Some tips on keeping up with contemporary scholarly research

A brief tip on two tools I use to keep up with contemporary scholarly research, RSS feeds from peer reviewed publications, and google scholar alerts.

RSS feeds are a really awesome way to aggregate information into easily readable short clips. And using RSS feeds has greatly improved the amount of information I consume on a regular basis.

Most peer-reviewed publications I am interested in have RSS feeds for the current issue and online first articles, and they post the title, abstract and authors for every feed. One of the nice things about this is that publications publish infrequently enough that they aren’t particularly bothersome, and so I have a huge list of publications I follow and peruse the titles/abstracts. Also because I use google reader as my feed reader, I have a custom “sendto” button to send the article directly to my citeulike library to read later if I’m interested.

I also use google scholar alerts to send me emails when new articles appear under specific search terms. For instance I have a search for “journey to crime”, and I believe I get an update for a new article on average every two weeks. I suspect if you use more general search terms it would be more bothersome with updates, but if that is the case it would be better to refine your search terms to be more specific anyway.

I previously used this tool to keep up to date on some authors whose work I’m generally interested in, but Rob Hyndman mentions that a new option is signing up for email alerts directly from an individual scholar’s profile page (which is a fairly new addition I believe).  I even see I can sign up for alerts for articles that cite my own (meager) list of publications so far.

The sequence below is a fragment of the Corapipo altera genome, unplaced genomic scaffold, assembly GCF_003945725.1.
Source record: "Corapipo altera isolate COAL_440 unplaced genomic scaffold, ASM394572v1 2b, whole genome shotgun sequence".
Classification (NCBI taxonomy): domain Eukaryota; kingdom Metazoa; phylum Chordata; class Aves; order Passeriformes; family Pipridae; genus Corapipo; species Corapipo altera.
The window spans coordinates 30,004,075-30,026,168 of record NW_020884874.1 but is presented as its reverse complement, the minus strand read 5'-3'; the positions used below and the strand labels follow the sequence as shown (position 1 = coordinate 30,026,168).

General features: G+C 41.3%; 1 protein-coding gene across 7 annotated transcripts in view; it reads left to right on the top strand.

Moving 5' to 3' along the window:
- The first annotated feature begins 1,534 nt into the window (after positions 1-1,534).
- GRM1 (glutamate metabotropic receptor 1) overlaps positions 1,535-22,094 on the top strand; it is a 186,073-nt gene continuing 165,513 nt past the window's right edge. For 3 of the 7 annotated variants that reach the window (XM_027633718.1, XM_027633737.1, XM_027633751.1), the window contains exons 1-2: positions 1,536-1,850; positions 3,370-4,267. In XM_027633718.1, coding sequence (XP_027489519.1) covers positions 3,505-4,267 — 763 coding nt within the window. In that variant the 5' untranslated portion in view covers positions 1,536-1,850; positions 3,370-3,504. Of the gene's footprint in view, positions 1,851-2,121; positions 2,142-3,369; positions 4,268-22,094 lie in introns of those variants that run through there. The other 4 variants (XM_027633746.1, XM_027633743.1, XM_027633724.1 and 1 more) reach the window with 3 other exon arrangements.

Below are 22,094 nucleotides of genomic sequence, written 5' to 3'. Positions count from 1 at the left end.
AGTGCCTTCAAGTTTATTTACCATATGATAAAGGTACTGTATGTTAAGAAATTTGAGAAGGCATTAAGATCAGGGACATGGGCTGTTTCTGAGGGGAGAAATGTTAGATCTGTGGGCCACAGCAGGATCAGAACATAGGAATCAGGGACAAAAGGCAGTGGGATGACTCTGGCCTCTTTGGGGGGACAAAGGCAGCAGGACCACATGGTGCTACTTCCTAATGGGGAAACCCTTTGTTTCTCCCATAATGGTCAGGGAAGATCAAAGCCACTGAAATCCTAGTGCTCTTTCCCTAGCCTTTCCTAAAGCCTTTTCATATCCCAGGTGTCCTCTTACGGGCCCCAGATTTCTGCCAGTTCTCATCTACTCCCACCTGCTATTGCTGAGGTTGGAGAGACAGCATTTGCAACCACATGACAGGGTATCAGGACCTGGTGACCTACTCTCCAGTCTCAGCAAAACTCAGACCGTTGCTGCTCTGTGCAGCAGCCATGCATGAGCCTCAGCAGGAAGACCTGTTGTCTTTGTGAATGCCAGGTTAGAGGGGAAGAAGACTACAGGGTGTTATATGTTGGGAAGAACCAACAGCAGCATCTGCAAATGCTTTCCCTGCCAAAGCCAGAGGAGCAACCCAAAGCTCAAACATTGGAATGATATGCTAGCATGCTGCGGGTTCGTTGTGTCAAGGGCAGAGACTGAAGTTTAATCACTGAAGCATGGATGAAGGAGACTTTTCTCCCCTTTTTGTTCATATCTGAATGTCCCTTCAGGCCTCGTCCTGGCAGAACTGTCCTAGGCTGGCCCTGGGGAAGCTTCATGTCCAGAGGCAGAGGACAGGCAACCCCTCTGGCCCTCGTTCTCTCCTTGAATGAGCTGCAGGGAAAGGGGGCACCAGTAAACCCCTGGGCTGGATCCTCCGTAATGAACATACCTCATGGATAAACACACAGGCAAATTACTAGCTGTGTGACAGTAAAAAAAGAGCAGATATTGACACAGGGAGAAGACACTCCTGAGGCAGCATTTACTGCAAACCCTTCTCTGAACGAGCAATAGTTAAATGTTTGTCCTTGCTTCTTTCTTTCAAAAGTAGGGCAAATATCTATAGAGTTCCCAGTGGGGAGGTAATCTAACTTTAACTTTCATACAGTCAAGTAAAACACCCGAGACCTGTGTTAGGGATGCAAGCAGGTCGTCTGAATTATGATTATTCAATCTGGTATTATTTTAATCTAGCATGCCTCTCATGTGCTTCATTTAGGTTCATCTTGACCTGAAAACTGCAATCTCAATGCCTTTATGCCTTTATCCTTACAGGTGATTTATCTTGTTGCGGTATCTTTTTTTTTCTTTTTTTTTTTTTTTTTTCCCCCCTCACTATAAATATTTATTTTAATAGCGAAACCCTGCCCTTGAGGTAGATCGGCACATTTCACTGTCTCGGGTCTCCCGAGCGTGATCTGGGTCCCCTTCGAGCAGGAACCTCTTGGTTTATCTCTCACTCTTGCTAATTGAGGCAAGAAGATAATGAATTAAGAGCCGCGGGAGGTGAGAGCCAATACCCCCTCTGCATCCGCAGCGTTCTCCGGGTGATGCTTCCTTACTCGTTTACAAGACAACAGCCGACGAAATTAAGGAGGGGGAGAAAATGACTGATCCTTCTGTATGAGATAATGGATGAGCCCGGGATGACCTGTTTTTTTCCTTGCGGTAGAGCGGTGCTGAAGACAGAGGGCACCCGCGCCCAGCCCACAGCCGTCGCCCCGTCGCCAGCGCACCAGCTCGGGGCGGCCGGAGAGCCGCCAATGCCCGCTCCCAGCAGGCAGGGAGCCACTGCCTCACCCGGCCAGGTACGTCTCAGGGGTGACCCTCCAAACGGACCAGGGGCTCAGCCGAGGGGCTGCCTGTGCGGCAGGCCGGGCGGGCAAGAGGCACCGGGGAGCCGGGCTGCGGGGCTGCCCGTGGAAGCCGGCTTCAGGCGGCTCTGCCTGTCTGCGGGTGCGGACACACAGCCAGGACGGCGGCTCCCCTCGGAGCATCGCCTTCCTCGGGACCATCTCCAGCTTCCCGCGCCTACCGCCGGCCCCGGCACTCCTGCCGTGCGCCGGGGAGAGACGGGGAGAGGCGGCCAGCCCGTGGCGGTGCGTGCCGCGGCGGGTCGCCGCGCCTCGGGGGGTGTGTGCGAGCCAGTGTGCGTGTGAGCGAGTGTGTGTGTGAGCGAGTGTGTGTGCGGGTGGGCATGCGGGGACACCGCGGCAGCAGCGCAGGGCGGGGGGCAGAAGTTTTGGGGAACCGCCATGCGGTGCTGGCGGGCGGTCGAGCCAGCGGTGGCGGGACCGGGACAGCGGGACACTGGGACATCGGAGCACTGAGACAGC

These two tools, RSS feeds and google scholar alerts, have greatly aided me to be aware of contemporary research. In particular RSS feeds have really expanded my awareness of fields outside of criminology/criminal justice that I do not read articles from as frequently.

Some other tools that I use, but the breadth of information is not quite as large as RSS feeds or google scholar alerts (but are worth an honorable mention are);

  • citeulike watch lists, groups, connections & watched tag lists. I would guess similar networking tools are available in Mendeley
  • Public repositories of working papers, such as SSRNNBER, arXIV. Unfortunately these popular ones don’t have any categories that really conform to my field, but it appears a new program called allows to post working papers. For an example see my friends, Kelly Socia’s profile.
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  1. Digg reader is shutting down, giving Twitter a try | Andrew Wheeler

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